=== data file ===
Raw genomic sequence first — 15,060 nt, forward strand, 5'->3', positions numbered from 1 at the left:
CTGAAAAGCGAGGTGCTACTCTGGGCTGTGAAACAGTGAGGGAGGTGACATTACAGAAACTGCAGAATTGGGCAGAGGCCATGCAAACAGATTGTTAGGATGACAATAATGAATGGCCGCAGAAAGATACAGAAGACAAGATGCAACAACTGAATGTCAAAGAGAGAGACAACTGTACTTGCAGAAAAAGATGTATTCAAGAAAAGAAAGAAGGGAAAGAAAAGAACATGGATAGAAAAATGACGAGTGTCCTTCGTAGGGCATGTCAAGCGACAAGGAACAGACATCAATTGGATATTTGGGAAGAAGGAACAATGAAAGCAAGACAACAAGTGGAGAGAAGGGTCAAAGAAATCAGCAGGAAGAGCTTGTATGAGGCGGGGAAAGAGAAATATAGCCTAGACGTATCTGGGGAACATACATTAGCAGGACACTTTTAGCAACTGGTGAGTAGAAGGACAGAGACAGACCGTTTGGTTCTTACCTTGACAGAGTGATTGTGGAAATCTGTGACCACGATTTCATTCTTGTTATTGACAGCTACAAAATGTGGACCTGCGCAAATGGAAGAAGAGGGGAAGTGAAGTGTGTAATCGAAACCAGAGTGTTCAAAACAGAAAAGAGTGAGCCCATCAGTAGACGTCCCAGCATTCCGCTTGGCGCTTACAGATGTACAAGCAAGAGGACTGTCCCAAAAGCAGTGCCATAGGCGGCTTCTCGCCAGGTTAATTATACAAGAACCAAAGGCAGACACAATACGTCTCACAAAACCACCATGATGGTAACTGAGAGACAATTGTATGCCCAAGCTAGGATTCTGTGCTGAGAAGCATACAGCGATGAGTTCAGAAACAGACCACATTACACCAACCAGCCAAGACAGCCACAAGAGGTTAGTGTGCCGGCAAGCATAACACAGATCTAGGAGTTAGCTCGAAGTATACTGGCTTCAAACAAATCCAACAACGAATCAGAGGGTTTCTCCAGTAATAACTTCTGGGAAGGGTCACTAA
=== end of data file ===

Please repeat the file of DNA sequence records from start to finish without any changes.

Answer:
Raw genomic sequence first — 15,060 nt, forward strand, 5'->3', positions numbered from 1 at the left:
CTGAAAAGCGAGGTGCTACTCTGGGCTGTGAAACAGTGAGGGAGGTGACATTACAGAAACTGCAGAATTGGGCAGAGGCCATGCAAACAGATTGTTAGGATGACAATAATGAATGGCCGCAGAAAGATACAGAAGACAAGATGCAACAACTGAATGTCAAAGAGAGAGACAACTGTACTTGCAGAAAAAGATGTATTCAAGAAAAGAAAGAAGGGAAAGAAAAGAACATGGATAGAAAAATGACGAGTGTCCTTCGTAGGGCATGTCAAGCGACAAGGAACAGACATCAATTGGATATTTGGGAAGAAGGAACAATGAAAGCAAGACAACAAGTGGAGAGAAGGGTCAAAGAAATCAGCAGGAAGAGCTTGTATGAGGCGGGGAAAGAGAAATATAGCCTAGACGTATCTGGGGAACATACATTAGCAGGACACTTTTAGCAACTGGTGAGTAGAAGGACAGAGACAGACCGTTTGGTTCTTACCTTGACAGAGTGATTGTGGAAATCTGTGACCACGATTTCATTCTTGTTATTGACAGCTACAAAATGTGGACCTGCGCAAATGGAAGAAGAGGGGAAGTGAAGTGTGTAATCGAAACCAGAGTGTTCAAAACAGAAAAGAGTGAGCCCATCAGTAGACGTCCCAGCATTCCGCTTGGCGCTTACAGATGTACAAGCAAGAGGACTGTCCCAAAAGCAGTGCCATAGGCGGCTTCTCGCCAGGTTAATTATACAAGAACCAAAGGCAGACACAATACGTCTCACAAAACCACCATGATGGTAACTGAGAGACAATTGTATGCCCAAGCTAGGATTCTGTGCTGAGAAGCATACAGCGATGAGTTCAGAAACAGACCACATTACACCAACCAGCCAAGACAGCCACAAGAGGTTAGTGTGCCGGCAAGCATAACACAGATCTAGGAGTTAGCTCGAAGTATACTGGCTTCAAACAAATCCAACAACGAATCAGAGGGTTTCTCCAGTAATAACTTCTGGGAAGGGTCACTAA